House of Commons Library

Air Travel Organisers’ Licensing Bill

Published Monday, July 31, 2017

This Commons briefing Paper provides information on the background to, and the main provisions of, the Air Travel Organisers' Licensing Bill.

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The Air Travel Organisers’ Licensing Bill (also known as “the ATOL Bill”) is a Government Bill, announced in the Queen’s Speech on 21 June 2017. Introduced to the House of Commons, the Bill had its Second Reading on 3 July 2017, and completed its remaining stages, passing unamended, on 11 July 2017. The Bill had its First Reading in the House of Lords on 12 July and is expected to receive its Second Reading on 5 September 2017. 

This is a very short Bill, comprising just four clauses. It is intended to modernise the ATOL (Air Travel Organisers’ Licensing) scheme; a financial protection scheme managed by the Civil Aviation Authority (CAA) on behalf of the Secretary of State for Transport. At present, the ATOL scheme only applies to sales made in the UK

The scheme was set up to protect consumers. By law, every UK travel company which sells package holidays that include a flight (or more recently a “flight-plus” arrangement) is required to hold an ATOL. If a licensed firm goes out of business, the CAA can refund protected consumers or, if they are already on holiday, ensure their repatriation home. The scheme is funded by contributions from the travel companies. The ATOL scheme is a key mechanism by which the existing Package Travel Directive (90/314/EEC) is implemented in the UK. This Directive places an obligation on companies selling package holidays to have insolvency protection in place.

In recent years, there have been significant changes in the travel market with the emergence of new digital business models and changes in consumer purchasing behaviour. Consumers are using the Internet to “mix and match” or “dynamically package” the components of their holiday in a way that often falls outside the scope of ATOL. This had led to a fall in ATOL sales as a share of all leisure flights, from over 90% in 1998 to just under 50% in 2009.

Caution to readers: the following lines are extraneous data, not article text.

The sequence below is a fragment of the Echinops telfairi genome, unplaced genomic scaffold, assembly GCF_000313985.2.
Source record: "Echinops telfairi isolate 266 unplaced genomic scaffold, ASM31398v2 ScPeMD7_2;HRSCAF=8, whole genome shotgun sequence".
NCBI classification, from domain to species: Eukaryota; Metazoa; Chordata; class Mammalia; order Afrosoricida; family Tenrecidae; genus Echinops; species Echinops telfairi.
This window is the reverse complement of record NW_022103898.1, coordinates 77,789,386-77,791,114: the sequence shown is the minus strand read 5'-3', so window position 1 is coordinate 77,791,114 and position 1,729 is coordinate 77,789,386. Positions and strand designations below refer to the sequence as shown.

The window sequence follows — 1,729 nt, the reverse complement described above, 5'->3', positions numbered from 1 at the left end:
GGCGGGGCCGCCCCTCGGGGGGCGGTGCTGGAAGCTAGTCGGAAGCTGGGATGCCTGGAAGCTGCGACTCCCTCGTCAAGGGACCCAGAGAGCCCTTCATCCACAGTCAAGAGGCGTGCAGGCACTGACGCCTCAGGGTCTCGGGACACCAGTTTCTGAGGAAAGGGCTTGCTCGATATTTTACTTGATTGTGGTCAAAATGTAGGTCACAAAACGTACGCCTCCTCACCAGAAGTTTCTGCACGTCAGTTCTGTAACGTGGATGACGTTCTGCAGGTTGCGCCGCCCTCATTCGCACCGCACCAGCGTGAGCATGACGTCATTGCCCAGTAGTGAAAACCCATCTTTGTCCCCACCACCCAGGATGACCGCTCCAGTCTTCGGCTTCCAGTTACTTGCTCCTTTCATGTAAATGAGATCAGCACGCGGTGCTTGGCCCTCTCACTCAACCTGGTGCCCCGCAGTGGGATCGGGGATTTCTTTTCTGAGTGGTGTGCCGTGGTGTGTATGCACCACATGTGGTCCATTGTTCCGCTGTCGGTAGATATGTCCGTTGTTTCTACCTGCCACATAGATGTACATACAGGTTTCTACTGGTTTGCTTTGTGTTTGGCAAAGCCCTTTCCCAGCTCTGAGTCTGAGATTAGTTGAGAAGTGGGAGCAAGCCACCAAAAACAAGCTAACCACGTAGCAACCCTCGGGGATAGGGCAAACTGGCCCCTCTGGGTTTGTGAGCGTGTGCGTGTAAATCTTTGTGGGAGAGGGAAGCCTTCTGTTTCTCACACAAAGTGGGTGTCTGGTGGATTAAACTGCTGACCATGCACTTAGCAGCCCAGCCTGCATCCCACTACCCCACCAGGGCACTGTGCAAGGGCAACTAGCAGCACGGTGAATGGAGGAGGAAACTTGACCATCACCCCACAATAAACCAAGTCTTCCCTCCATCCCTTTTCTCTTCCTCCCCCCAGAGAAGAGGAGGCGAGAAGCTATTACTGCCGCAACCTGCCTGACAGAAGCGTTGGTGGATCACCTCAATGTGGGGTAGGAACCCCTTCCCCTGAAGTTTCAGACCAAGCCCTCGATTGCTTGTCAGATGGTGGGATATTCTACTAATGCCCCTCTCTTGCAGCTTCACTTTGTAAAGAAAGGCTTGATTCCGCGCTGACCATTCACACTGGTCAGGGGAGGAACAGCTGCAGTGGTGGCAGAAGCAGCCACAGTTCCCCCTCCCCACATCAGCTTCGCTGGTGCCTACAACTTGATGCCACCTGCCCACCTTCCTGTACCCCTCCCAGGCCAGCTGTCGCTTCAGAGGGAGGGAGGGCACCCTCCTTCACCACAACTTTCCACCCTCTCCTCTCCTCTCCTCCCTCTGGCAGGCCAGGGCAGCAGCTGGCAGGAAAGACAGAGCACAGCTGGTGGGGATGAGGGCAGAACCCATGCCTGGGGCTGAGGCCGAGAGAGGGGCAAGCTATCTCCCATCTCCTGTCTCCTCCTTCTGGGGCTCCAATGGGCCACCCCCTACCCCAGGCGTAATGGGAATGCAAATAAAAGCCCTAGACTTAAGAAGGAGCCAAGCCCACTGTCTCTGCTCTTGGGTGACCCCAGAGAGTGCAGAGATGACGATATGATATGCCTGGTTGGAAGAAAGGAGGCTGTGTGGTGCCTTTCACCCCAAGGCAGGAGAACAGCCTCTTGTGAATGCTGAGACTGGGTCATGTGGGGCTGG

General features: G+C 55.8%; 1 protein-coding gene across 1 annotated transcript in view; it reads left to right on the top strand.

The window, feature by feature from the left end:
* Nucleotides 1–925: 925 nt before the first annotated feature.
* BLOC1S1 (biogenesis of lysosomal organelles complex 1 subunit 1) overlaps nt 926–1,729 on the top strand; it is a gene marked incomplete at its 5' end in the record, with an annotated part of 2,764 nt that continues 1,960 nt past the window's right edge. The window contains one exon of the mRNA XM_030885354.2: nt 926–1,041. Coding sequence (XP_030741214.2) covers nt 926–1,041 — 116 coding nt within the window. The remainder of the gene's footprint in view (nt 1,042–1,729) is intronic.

The ATOL scheme was partially reformed in 2012 to create more certainty about when a holiday is ATOL protected. Following a public consultation in 2016, the Government decided that the scheme should be further updated. The measures contained in the ATOL Bill are intended to:

  • update the ATOL scheme so that it can respond to innovation in the travel market; and
  • to align the scheme with a revised EU Package Travel Directive (2015/2302/EU), which must be implemented by 1 January 2018.

The Government has said that the Bill will have the following benefits:

  • ensure that the ATOL scheme keeps pace with innovation in the online travel market, and that appropriate protection is in place regardless of whether consumers book online or on the high street (in effect, extending ATOL protection to a broader range of holidays);
  • make it easier for UK businesses when selling air holidays across the EU, as they will be able to trade under the UK’s ATOL scheme rather than the regimes in each country they sell to; and
  • enable the ATOL scheme to adapt to future trends, including changes that may be brought about as the UK leaves the EU.

Proposals to update the ATOL scheme were initially included in Part 3 of the Vehicle Technology and Aviation Bill 2016-17 (HC Bill 143). The Bill fell at dissolution, after it received Second Reading on 6 March 2017 and had completed its Committee Stage. The ATOL Bill revives the ATOL provisions contained in the previous Bill. All four of its clauses would apply to the whole of the UK.

 

 

 

 

 

Commons Briefing papers CBP-8013

Author: Lorraine Conway

Topics: Aviation, Consumers

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